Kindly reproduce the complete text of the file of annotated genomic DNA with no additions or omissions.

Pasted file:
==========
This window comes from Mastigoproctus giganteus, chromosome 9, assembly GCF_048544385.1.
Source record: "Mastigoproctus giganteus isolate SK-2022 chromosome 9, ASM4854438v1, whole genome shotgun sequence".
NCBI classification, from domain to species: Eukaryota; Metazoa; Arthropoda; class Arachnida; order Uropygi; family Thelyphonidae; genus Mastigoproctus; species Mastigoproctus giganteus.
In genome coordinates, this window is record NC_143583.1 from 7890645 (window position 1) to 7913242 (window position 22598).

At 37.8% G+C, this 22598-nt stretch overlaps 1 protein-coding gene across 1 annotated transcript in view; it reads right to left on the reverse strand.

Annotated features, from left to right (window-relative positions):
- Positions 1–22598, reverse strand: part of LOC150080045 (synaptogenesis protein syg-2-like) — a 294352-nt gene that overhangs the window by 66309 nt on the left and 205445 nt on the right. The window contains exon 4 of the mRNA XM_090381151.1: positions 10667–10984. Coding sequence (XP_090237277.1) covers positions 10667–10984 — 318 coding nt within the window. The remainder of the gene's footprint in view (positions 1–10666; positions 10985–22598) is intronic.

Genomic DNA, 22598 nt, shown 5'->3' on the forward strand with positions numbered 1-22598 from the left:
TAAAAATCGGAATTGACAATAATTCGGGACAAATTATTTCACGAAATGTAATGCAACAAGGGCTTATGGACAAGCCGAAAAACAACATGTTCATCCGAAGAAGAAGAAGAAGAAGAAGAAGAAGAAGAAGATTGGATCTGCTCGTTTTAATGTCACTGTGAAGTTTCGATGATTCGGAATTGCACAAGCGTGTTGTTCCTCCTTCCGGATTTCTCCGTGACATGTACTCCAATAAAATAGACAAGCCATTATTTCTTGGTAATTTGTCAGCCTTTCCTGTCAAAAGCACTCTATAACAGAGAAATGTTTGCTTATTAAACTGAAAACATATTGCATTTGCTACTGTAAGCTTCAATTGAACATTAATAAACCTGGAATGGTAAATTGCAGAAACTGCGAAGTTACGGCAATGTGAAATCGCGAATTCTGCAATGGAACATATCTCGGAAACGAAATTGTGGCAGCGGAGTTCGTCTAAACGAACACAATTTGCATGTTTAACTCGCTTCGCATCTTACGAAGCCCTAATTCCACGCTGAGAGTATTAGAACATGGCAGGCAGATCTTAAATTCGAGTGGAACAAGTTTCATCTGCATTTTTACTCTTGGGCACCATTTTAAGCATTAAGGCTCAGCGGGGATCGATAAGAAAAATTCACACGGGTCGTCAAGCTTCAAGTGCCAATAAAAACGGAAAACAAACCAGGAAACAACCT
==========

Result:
This window comes from Mastigoproctus giganteus, chromosome 9, assembly GCF_048544385.1.
Source record: "Mastigoproctus giganteus isolate SK-2022 chromosome 9, ASM4854438v1, whole genome shotgun sequence".
NCBI classification, from domain to species: Eukaryota; Metazoa; Arthropoda; class Arachnida; order Uropygi; family Thelyphonidae; genus Mastigoproctus; species Mastigoproctus giganteus.
In genome coordinates, this window is record NC_143583.1 from 7890645 (window position 1) to 7913242 (window position 22598).

At 37.8% G+C, this 22598-nt stretch overlaps 1 protein-coding gene across 1 annotated transcript in view; it reads right to left on the reverse strand.

Annotated features, from left to right (window-relative positions):
- Positions 1–22598, reverse strand: part of LOC150080045 (synaptogenesis protein syg-2-like) — a 294352-nt gene that overhangs the window by 66309 nt on the left and 205445 nt on the right. The window contains exon 4 of the mRNA XM_090381151.1: positions 10667–10984. Coding sequence (XP_090237277.1) covers positions 10667–10984 — 318 coding nt within the window. The remainder of the gene's footprint in view (positions 1–10666; positions 10985–22598) is intronic.

Genomic DNA, 22598 nt, shown 5'->3' on the forward strand with positions numbered 1-22598 from the left:
TAAAAATCGGAATTGACAATAATTCGGGACAAATTATTTCACGAAATGTAATGCAACAAGGGCTTATGGACAAGCCGAAAAACAACATGTTCATCCGAAGAAGAAGAAGAAGAAGAAGAAGAAGAAGAAGATTGGATCTGCTCGTTTTAATGTCACTGTGAAGTTTCGATGATTCGGAATTGCACAAGCGTGTTGTTCCTCCTTCCGGATTTCTCCGTGACATGTACTCCAATAAAATAGACAAGCCATTATTTCTTGGTAATTTGTCAGCCTTTCCTGTCAAAAGCACTCTATAACAGAGAAATGTTTGCTTATTAAACTGAAAACATATTGCATTTGCTACTGTAAGCTTCAATTGAACATTAATAAACCTGGAATGGTAAATTGCAGAAACTGCGAAGTTACGGCAATGTGAAATCGCGAATTCTGCAATGGAACATATCTCGGAAACGAAATTGTGGCAGCGGAGTTCGTCTAAACGAACACAATTTGCATGTTTAACTCGCTTCGCATCTTACGAAGCCCTAATTCCACGCTGAGAGTATTAGAACATGGCAGGCAGATCTTAAATTCGAGTGGAACAAGTTTCATCTGCATTTTTACTCTTGGGCACCATTTTAAGCATTAAGGCTCAGCGGGGATCGATAAGAAAAATTCACACGGGTCGTCAAGCTTCAAGTGCCAATAAAAACGGAAAACAAACCAGGAAACAACCT